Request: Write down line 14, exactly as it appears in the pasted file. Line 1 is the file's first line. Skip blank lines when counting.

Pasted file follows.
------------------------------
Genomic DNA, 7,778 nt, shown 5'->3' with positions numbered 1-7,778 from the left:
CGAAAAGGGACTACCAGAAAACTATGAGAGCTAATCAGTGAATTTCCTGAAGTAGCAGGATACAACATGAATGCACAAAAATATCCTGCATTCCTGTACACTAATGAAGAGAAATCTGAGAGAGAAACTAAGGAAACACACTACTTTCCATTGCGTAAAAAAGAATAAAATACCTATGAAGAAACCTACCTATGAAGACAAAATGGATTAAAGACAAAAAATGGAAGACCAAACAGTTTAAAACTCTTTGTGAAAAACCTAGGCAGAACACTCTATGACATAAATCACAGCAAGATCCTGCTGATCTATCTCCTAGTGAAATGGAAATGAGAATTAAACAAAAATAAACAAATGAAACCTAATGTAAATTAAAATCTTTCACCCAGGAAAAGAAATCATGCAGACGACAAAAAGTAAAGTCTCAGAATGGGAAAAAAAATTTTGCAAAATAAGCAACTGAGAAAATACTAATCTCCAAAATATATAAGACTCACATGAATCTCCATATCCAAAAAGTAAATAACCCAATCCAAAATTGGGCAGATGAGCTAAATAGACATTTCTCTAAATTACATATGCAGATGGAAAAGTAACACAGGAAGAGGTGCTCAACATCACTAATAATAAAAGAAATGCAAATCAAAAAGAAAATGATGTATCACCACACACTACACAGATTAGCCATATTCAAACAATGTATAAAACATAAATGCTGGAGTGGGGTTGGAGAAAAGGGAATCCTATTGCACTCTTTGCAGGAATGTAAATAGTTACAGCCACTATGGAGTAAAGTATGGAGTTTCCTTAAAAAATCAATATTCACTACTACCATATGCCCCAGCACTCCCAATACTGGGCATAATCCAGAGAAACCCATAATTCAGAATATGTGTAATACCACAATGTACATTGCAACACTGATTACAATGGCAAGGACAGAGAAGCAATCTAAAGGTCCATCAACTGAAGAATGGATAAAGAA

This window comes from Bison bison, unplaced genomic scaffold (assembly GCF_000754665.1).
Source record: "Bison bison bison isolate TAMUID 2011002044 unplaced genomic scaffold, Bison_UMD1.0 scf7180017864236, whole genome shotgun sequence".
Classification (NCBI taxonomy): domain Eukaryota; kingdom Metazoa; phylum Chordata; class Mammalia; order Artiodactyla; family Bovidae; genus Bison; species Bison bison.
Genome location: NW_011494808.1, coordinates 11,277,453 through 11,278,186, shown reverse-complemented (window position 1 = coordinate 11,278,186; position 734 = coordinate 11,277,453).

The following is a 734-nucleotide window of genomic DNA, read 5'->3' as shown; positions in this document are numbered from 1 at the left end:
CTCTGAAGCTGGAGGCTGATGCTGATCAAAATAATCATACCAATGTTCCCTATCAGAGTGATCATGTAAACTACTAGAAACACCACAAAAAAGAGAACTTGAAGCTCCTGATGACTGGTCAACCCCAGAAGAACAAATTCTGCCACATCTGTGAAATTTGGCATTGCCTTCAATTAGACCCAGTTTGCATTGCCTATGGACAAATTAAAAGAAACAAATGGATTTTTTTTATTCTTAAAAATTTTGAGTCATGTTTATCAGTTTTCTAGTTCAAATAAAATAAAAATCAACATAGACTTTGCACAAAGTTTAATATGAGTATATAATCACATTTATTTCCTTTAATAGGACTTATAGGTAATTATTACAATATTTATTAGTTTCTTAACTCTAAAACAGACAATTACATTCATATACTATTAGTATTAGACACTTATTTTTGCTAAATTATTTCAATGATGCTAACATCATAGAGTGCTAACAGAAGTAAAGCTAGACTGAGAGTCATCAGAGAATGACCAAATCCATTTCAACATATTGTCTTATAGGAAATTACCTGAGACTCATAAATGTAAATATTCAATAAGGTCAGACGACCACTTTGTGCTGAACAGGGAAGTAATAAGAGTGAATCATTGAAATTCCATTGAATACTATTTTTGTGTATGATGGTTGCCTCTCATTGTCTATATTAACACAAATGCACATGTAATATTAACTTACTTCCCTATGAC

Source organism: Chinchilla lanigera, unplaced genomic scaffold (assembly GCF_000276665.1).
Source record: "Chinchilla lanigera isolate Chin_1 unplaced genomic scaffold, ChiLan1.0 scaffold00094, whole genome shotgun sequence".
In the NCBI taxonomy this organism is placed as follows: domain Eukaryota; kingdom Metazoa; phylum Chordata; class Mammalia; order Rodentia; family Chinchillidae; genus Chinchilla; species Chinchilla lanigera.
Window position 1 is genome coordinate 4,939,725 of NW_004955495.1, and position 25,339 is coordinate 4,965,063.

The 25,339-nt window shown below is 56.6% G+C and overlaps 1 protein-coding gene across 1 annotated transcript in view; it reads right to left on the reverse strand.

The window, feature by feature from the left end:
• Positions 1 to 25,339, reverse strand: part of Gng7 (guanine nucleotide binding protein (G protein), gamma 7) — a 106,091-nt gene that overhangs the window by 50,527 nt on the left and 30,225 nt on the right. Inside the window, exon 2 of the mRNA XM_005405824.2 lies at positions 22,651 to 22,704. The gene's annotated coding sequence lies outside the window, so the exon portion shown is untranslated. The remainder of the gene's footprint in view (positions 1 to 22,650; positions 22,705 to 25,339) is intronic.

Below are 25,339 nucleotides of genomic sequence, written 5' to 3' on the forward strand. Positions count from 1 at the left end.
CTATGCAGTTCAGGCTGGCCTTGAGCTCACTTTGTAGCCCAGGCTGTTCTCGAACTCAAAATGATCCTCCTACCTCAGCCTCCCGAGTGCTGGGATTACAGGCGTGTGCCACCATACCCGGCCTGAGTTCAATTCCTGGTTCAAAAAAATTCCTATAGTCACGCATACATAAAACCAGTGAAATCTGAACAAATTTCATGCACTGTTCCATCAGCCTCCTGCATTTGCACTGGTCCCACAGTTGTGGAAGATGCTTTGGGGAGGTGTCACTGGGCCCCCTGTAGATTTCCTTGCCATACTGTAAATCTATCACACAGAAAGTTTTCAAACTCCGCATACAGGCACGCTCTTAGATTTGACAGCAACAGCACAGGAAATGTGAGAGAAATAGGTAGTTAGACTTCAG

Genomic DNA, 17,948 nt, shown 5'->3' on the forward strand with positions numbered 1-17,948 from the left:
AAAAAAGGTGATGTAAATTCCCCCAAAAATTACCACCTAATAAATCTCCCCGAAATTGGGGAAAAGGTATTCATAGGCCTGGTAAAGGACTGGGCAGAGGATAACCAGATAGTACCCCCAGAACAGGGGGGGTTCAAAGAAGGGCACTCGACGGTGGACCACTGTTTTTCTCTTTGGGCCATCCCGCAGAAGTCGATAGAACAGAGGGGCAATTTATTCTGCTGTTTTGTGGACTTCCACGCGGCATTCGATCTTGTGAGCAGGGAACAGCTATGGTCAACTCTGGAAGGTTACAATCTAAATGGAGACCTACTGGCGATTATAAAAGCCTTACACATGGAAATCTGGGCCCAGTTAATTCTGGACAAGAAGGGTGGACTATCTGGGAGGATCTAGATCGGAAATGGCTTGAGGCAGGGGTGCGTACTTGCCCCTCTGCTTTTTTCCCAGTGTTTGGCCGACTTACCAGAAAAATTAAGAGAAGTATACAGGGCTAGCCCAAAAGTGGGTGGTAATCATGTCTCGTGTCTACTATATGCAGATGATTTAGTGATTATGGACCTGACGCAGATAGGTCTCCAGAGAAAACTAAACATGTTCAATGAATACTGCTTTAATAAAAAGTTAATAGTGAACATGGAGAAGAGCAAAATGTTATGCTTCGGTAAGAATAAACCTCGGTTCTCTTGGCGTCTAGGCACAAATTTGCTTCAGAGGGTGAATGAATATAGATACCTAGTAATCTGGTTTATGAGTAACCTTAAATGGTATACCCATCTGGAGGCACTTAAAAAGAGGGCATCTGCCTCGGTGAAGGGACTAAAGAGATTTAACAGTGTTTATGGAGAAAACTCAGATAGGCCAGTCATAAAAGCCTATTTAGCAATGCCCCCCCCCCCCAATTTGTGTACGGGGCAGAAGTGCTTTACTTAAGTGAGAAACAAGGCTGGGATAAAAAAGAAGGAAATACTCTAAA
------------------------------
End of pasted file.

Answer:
The window, feature by feature from the left end: